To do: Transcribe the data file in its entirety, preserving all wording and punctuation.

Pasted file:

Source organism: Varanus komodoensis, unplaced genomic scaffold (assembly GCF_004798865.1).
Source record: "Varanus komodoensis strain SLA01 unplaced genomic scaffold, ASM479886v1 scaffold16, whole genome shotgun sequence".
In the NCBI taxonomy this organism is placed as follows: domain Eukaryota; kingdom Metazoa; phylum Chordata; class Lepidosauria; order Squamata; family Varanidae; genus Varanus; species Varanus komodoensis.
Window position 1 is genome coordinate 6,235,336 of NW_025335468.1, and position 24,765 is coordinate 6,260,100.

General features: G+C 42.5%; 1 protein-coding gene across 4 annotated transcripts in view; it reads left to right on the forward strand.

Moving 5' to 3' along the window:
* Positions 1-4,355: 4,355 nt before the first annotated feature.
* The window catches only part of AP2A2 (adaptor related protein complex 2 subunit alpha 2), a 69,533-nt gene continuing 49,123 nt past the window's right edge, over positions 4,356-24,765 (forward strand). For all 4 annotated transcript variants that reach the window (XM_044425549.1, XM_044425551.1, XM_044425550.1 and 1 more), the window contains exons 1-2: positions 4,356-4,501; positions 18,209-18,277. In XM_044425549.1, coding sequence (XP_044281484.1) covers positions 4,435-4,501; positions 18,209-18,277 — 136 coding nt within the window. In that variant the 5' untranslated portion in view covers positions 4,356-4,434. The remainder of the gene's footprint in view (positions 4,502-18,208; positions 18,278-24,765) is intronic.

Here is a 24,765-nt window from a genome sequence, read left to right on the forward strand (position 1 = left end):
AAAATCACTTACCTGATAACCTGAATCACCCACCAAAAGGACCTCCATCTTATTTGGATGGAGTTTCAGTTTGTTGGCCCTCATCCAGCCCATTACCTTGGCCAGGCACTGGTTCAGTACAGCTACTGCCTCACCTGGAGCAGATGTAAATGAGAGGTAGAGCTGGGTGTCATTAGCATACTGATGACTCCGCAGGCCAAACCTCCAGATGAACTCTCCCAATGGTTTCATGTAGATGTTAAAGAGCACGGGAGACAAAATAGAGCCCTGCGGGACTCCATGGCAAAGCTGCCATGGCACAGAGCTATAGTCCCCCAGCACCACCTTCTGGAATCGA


Source organism: Varanus komodoensis, unplaced genomic scaffold (assembly GCF_004798865.1).
Source record: "Varanus komodoensis strain SLA01 unplaced genomic scaffold, ASM479886v1 scaffold16, whole genome shotgun sequence".
In the NCBI taxonomy this organism is placed as follows: domain Eukaryota; kingdom Metazoa; phylum Chordata; class Lepidosauria; order Squamata; family Varanidae; genus Varanus; species Varanus komodoensis.
Window position 1 is genome coordinate 6,235,336 of NW_025335468.1, and position 24,765 is coordinate 6,260,100.

General features: G+C 42.5%; 1 protein-coding gene across 4 annotated transcripts in view; it reads left to right on the forward strand.

Moving 5' to 3' along the window:
* Positions 1-4,355: 4,355 nt before the first annotated feature.
* The window catches only part of AP2A2 (adaptor related protein complex 2 subunit alpha 2), a 69,533-nt gene continuing 49,123 nt past the window's right edge, over positions 4,356-24,765 (forward strand). For all 4 annotated transcript variants that reach the window (XM_044425549.1, XM_044425551.1, XM_044425550.1 and 1 more), the window contains exons 1-2: positions 4,356-4,501; positions 18,209-18,277. In XM_044425549.1, coding sequence (XP_044281484.1) covers positions 4,435-4,501; positions 18,209-18,277 — 136 coding nt within the window. In that variant the 5' untranslated portion in view covers positions 4,356-4,434. The remainder of the gene's footprint in view (positions 4,502-18,208; positions 18,278-24,765) is intronic.

Here is a 24,765-nt window from a genome sequence, read left to right on the forward strand (position 1 = left end):
AAAATCACTTACCTGATAACCTGAATCACCCACCAAAAGGACCTCCATCTTATTTGGATGGAGTTTCAGTTTGTTGGCCCTCATCCAGCCCATTACCTTGGCCAGGCACTGGTTCAGTACAGCTACTGCCTCACCTGGAGCAGATGTAAATGAGAGGTAGAGCTGGGTGTCATTAGCATACTGATGACTCCGCAGGCCAAACCTCCAGATGAACTCTCCCAATGGTTTCATGTAGATGTTAAAGAGCACGGGAGACAAAATAGAGCCCTGCGGGACTCCATGGCAAAGCTGCCATGGCACAGAGCTATAGTCCCCCAGCACCACCTTCTGGAATCGA